In the second of a series of case studies of hyperlocals, NMJ looks at Pits n Pots, the site with a reputation for hard-hitting political coverage of Stoke- on-Trent
If the experience of Pits n Pots is anything to go by, the path to successful hyperlocalism never runs smooth.
The site was born of a drunken night in September 2008 when founder Tony Wallely, frustrated at the lack of local political news in Stoke on Trent, decided to start a blog to plug some of the gaps.
Now, with the help of more technically-minded partner Mike Rawlins, the site has migrated to an independently-hosted url and won itself a reputation for tough coverage of the city’s political scene.
It gets 500 000 page views a month, and has 7,200 subscribers to its weekly email. In January 2009 its live coverage of an English Defence League march through Stoke on Trent attracted 10,000 unique users in one day.
But Pits n Pots’ scrutiny of council affairs, such as the disclosure that a council-run scheme to help businesses through the credit crunch benefited just one firm, or the highlighting of an Audit Commission report that council communications do not represent good value for money, have led to accusations that the site is ‘anti-Stoke on Trent’.
‘We’re not,’ says Walley. ‘We love the city. We’re absolutely passionate about Stoke on Trent, but we can’t help reporting some of the calamitous cock-ups.’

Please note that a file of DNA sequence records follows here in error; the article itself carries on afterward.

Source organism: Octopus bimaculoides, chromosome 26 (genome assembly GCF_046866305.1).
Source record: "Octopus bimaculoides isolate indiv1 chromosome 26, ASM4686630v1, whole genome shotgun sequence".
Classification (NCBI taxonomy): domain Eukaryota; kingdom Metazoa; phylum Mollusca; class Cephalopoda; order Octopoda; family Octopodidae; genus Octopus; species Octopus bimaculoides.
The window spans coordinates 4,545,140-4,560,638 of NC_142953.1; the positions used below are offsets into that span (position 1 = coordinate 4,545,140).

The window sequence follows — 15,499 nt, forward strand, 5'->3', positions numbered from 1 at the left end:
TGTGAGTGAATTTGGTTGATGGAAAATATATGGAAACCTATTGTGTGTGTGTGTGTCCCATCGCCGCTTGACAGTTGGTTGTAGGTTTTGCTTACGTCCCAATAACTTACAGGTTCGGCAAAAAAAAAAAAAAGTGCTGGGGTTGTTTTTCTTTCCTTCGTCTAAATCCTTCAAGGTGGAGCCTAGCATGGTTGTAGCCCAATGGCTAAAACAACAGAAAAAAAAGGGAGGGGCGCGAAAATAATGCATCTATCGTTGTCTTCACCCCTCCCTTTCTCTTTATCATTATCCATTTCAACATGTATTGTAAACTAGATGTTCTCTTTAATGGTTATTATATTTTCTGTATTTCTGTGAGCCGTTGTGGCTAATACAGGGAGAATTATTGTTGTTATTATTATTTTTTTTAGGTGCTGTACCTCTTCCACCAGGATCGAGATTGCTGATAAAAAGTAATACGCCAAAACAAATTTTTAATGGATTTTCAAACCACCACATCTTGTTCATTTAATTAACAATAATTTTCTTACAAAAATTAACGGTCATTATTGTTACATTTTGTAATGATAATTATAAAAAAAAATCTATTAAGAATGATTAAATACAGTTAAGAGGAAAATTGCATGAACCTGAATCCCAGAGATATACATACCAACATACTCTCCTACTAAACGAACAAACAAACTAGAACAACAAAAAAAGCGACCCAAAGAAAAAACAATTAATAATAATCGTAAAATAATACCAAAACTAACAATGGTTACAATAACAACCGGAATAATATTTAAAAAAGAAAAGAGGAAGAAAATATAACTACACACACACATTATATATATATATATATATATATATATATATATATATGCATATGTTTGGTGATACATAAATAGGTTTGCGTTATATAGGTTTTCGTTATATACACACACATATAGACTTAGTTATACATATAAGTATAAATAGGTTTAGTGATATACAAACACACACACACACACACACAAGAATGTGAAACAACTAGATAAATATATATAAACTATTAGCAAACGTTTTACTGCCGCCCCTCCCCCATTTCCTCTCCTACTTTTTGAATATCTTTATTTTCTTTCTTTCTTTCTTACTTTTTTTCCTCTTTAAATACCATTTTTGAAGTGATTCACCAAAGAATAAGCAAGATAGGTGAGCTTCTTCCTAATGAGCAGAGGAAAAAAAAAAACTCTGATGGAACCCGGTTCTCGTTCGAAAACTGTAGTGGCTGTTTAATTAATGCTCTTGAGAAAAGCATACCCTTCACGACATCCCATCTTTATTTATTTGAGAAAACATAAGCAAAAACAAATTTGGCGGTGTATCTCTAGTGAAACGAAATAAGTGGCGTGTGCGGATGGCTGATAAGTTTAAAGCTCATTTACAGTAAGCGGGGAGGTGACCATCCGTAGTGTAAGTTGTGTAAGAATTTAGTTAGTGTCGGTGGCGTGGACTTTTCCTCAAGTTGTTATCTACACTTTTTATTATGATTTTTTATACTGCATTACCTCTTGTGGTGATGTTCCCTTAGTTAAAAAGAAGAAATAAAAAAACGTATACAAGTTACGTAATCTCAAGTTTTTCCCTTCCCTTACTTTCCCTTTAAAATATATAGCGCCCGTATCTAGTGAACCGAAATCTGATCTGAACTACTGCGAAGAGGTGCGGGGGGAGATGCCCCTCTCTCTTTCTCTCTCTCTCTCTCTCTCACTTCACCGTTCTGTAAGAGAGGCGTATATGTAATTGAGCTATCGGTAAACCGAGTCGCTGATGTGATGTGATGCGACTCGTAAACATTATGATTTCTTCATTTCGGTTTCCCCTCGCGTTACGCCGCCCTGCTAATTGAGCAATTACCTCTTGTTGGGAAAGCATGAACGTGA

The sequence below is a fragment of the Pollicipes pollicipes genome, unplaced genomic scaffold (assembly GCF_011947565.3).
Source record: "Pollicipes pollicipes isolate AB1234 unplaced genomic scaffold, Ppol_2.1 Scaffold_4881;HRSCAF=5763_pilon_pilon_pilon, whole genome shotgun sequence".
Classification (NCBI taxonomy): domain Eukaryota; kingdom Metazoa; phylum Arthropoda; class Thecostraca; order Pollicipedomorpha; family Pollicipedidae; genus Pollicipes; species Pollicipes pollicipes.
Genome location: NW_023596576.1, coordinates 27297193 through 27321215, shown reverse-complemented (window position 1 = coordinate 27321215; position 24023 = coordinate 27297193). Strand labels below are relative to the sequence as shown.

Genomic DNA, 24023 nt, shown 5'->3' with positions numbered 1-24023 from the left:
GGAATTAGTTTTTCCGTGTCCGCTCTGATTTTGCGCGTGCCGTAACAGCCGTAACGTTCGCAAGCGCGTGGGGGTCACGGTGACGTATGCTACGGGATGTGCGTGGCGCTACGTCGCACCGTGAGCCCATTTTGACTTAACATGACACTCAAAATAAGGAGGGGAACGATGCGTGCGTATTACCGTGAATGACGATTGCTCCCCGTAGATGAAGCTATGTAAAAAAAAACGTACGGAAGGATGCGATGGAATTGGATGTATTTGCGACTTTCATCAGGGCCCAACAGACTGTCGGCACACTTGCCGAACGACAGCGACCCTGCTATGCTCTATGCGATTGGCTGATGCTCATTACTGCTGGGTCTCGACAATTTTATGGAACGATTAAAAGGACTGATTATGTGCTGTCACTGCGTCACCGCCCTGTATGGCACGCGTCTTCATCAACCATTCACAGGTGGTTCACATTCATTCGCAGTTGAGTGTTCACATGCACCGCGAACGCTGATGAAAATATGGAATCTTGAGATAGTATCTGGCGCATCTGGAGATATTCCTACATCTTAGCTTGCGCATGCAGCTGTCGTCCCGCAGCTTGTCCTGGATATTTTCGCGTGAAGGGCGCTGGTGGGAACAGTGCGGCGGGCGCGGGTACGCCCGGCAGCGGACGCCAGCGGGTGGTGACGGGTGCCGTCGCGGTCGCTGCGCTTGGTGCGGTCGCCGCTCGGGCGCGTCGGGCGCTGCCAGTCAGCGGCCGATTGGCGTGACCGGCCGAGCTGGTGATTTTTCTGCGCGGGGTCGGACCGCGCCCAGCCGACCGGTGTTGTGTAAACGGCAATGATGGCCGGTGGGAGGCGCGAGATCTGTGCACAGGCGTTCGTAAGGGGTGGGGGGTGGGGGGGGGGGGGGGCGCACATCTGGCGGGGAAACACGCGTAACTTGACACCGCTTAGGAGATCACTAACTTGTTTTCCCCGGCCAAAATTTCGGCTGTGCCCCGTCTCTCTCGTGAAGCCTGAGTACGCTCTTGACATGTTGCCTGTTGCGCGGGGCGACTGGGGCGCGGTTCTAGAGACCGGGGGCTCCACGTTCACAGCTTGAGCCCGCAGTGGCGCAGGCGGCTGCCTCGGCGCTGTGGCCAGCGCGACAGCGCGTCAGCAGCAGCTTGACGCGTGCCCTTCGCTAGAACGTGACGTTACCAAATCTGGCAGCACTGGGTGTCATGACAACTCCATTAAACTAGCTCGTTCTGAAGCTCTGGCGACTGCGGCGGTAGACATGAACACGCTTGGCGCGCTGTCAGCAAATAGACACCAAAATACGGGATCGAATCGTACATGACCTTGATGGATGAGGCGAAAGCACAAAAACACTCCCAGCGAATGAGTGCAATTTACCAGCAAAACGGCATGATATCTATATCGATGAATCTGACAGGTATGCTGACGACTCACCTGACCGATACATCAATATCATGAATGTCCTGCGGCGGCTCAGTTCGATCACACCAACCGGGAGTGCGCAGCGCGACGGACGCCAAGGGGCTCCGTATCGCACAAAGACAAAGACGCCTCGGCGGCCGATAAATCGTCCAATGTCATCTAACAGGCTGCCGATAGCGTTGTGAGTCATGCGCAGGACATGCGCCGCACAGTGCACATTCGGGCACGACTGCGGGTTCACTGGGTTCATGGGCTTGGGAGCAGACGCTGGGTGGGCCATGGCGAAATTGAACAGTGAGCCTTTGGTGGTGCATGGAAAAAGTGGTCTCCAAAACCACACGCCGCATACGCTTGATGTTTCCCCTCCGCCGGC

He is pleased that the relationship with the council – at once point so bad that he was forcibly ejected from a council meeting – has now improved, and Pits n Pots reporters are routinely invited to press briefings.
Getting recognition from within the profession has also been a challenge. While some journalists in the established media have been very supportive, others have told Pits N Pots plainly they are ‘not proper journalists’, according to Walley.
He and Rawlins are also disappointed that the mainstream media sometimes run stories broken on the site without attributing them to Pits n Pots. One story about the EDL using a Polish spitfire was widely picked up by papers such as The Daily Mail and Guardian without any reference to the source, they say.
Nonetheless, with a team of five regular volunteers providing content in a range of formats including video, editorially the site is going from strength to strength.
Both founders have jobs with sufficient flexibility to enable them to keep up the coverage – Walley is the managing director of an aluminium company, while Rawlins works for the hyperlocal training organisation talkaboutlocal.
But neither has the time to invest in the business side, such as selling advertising or developing other revenue streams to fund the things they’d like to do next – pay a dedicated team of journalists and buy better recording equipment.
‘We want to push the boundaries, but we’re also really frustrated that we haven’t got the time to make it as good as it could be,’ says Wallely. ‘Pits n Pots is at the crossroads. It can stay the way it is, or it needs to generate some income.’
With more and more hyperlocal sites getting established around the country, his difficulty is likely to be an increasingly common one.